Verbal feedback from senior surgeons represents an essential part of surgical training. As an organizational psychologist who has spent time observing and measuring communication in the operating room (OR), I have observed a great deal of feedback from surgeons to surgical residents, students or more junior team members; most were constructive and expressed respectfully. However, in some cases, I observed feedback that seemed unsupportive and challenging to interpret, such as: “No, no, you should do this like this and not like this [showing how to handle an instrument], as I already told you twice. You are still working like an intern.”

Other researchers have described operating rooms as theaters where direct and harsh communication as well as subtle forms of tensions have been observed, that also target learners. Given that feedback conversations occur in settings with multiple layers of educator-learner relationships (e.g. a resident can be trained to perform a procedure by a fellow surgeon and towards the end of the operation show the student how to sew and close the tissues), the likelihood of feedback triggering interpersonal tension is very real. Educators take the provision and receiving of feedback seriously, because feedback is communication and communication is an important non-technical skill in surgery. Feedback that is not conveyed or perceived as useful can lead to a wide range of negative consequences. A meta-analysis found that, in one third of cases, feedback actually decreased performance instead of supporting performance. In a simulator, a senior surgeon who established a negative or psychologically unsafe environment dramatically reduced learners' speak up behaviors in critical clinical situations, and negatively impacted adherence to patient safety protocols.

Recent medical education literature suggests multiple models to communicate feedback. PEARLS or R2C2 are two examples, developed mainly to structure feedback after clinical situations or simulations. PEARLS - Partnership, Empathy, Apology, Respect, Legitimation, Support, was designed primarily for difficult feedback situations and aims at increasing the acceptance of the feedback by the learner while developing trust in the instructor-learner dyad. R2C2 – (build) Relationship, (explore) Reactions, (explore) Content, Coach, also emphasizes the importance of the relationship between instructor and learner and was developed based on the perspectives of both feedback givers and recipients.

Yet, few models are directly applicable to feedback in the OR. There are indeed unique challenges to giving and receiving feedback in complex clinical care settings which may preclude the provision and receipt of good feedback. Examples of such challenges include:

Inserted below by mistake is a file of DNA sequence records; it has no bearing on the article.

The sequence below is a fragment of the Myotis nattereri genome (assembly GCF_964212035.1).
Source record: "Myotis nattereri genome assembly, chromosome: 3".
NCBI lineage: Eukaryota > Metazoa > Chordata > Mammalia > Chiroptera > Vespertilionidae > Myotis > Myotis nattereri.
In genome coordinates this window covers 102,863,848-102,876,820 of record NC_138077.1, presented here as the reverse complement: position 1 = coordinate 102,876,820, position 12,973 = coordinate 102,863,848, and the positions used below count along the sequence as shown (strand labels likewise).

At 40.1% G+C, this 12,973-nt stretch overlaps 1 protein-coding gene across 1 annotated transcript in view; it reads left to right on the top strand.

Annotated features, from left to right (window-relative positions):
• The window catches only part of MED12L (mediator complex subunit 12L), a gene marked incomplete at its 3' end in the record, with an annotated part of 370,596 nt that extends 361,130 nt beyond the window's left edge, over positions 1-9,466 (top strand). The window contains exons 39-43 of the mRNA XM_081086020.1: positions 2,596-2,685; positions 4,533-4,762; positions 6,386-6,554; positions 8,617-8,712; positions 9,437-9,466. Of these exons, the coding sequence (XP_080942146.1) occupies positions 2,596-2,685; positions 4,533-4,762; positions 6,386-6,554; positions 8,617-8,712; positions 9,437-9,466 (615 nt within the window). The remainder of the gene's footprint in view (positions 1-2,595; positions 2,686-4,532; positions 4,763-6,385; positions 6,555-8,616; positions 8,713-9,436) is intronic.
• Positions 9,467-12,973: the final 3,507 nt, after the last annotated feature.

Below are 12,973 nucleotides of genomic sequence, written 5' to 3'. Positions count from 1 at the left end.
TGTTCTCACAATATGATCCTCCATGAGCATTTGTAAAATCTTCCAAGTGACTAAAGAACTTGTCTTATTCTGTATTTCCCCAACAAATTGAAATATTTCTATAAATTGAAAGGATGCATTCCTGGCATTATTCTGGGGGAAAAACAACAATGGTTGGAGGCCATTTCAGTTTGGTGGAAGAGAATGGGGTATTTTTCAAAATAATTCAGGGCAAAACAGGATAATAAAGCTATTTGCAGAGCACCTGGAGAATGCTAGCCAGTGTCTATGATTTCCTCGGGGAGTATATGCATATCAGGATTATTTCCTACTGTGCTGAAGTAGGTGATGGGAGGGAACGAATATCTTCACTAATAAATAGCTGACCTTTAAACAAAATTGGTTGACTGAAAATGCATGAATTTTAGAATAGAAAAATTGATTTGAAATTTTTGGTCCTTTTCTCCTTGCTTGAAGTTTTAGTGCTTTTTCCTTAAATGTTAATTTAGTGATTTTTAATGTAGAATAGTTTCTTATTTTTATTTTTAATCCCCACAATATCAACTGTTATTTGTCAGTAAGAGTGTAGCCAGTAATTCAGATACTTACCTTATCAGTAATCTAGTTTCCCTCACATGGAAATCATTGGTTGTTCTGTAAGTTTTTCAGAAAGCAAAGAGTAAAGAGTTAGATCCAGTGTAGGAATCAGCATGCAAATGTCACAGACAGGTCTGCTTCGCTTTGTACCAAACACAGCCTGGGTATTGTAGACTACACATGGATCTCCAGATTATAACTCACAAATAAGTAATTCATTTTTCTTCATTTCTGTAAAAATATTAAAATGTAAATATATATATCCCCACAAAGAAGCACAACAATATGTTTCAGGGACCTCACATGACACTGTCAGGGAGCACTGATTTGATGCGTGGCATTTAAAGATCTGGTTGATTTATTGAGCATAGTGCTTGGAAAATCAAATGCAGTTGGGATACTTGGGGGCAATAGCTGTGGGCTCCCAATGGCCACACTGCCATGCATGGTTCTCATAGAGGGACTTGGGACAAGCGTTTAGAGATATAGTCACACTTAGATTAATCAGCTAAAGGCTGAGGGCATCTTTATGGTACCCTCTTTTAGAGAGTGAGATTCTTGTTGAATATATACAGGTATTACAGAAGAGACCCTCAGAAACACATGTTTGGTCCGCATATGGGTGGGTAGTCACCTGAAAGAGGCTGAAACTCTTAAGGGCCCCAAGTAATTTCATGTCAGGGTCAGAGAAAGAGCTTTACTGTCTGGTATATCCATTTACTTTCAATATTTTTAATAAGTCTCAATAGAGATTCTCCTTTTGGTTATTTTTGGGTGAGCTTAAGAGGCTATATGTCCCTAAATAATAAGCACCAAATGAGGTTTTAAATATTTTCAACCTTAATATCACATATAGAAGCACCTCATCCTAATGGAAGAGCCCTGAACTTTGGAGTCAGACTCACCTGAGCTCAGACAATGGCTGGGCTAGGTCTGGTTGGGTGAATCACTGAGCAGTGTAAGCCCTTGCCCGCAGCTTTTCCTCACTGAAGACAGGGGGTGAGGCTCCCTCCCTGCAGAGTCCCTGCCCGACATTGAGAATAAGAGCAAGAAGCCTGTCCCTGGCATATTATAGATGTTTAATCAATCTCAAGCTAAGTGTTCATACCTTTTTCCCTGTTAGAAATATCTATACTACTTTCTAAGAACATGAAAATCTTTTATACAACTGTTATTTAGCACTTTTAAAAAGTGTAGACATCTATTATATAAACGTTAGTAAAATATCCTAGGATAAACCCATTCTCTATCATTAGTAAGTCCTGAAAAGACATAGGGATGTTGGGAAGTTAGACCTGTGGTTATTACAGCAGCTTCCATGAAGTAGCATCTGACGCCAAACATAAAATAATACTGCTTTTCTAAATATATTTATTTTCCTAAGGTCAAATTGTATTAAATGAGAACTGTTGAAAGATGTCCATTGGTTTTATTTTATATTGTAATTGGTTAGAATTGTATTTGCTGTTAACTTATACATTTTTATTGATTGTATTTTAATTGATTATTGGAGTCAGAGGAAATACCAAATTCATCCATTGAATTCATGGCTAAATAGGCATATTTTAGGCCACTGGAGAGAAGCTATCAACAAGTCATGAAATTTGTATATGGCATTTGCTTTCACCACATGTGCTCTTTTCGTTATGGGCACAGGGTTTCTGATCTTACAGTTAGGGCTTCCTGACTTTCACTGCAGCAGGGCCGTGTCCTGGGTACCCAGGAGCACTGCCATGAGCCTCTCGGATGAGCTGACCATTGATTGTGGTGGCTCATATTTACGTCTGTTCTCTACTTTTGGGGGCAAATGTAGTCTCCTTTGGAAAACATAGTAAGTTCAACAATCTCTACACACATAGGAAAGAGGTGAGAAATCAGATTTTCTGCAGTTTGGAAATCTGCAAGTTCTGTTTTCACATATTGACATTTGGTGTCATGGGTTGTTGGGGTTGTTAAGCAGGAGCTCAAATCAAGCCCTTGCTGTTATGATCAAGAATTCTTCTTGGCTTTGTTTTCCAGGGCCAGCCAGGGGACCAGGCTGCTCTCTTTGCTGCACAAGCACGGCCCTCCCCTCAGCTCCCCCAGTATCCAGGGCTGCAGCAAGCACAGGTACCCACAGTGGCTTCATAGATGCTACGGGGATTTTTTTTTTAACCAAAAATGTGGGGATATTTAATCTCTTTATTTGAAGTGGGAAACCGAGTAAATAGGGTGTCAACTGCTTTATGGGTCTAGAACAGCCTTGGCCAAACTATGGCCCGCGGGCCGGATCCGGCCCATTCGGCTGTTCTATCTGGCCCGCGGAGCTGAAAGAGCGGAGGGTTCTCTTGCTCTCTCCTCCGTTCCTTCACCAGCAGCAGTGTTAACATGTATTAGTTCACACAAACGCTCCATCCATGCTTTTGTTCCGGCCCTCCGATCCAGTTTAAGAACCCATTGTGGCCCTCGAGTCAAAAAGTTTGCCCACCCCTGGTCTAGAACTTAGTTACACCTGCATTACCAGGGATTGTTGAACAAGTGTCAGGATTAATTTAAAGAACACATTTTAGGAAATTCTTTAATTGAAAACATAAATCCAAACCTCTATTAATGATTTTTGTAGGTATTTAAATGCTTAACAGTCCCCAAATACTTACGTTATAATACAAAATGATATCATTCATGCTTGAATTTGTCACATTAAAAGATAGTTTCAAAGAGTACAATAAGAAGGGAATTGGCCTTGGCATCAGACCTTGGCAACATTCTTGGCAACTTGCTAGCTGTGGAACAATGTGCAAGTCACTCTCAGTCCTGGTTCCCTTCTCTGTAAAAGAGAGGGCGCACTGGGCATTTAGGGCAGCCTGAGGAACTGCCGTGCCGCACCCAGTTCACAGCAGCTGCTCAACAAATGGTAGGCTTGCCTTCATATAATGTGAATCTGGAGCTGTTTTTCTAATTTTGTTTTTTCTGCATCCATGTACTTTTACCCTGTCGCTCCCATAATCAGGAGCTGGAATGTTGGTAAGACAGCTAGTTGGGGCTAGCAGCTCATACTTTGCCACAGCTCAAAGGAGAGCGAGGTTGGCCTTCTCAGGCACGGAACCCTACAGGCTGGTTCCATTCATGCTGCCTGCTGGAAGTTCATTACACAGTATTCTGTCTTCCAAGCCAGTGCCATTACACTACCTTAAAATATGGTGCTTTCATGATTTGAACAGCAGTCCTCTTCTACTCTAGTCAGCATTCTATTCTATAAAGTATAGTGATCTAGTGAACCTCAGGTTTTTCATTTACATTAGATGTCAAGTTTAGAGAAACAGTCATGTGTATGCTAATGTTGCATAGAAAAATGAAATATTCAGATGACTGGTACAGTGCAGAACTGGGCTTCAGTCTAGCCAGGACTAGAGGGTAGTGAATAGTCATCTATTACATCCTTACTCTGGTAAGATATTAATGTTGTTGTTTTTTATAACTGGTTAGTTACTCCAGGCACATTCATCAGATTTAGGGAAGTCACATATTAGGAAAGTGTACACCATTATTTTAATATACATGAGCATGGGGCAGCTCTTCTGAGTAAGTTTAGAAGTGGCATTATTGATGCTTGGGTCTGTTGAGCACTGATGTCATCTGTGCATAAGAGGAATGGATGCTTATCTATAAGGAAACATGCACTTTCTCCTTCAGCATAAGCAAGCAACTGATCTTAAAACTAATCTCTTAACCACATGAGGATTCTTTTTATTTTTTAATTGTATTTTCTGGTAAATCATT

• Time pressure: In the OR, the time and cognitive resources necessary to thoughtfully prepare and structure feedback are reduced. Constructive feedback is given to prevent wrong techniques – and getting right to the point is necessary for patient care. Even if the patient is not at risk, time pressure is constant given that OR minutes are expensive, the list of patients to operate on is often long, and anesthesia-time of the patient must be as short as possible.
  • Lack of longitudinal teaching relationships: The importance of the instructor-learner relationship has been long recognized as a key aspect of successful feedback. New residents, students and rotations are a reality and instructor-learner relationships are often of short duration. Every time educators are teamed with new learners, they must first gauge their technical skills and personality and adjust their feedbacks accordingly. On the learners’ side, not being yet familiar with the instructor may increase risks of misinterpretation of verbal and non-verbal communication, including feedback.

The above represent only some of the challenges academic surgeons face and demonstrate how work conditions create a fertile ground for tense feedback situations. In my ongoing research, I observe that misunderstandings happen, particularly in newly formed instructor-learner dyads and often reflect a fundamental attribution error. A better understanding of the instructor’s challenges by the learner and of the learner’s challenges by the instructor is a first step but obviously not sufficient to improve the provision and acceptance of feedback. Research has demonstrated promising results of interventions to increase medical education skills, including in surgery, suggesting that medical instructors who may not feel comfortable giving feedback can improve to become more efficient and valued feedback givers. 

What are your best tips for offering feedback in the operating room? Join the conversation by commenting below!


Did you know that the Harvard Macy Institute Community Blog has had more than 190 posts? Previous blog posts have explored topics including The Curious State of Self: Efficacy, Awareness, Disclosure and Reflection, and #MedEdPearls on Frame Based Feedback and Feedback PLeaSe!

Sandra Keller

Sandra Keller, PhD is a work and organizational psychologist. Sandra currently holds a position as a postdoctoral research fellow at the Bern University Hospital in Switzerland. Sandra’s areas of professional interest include teamwork and tensions in the operating room. Sandra can be followed on LinkedIn or e-mail.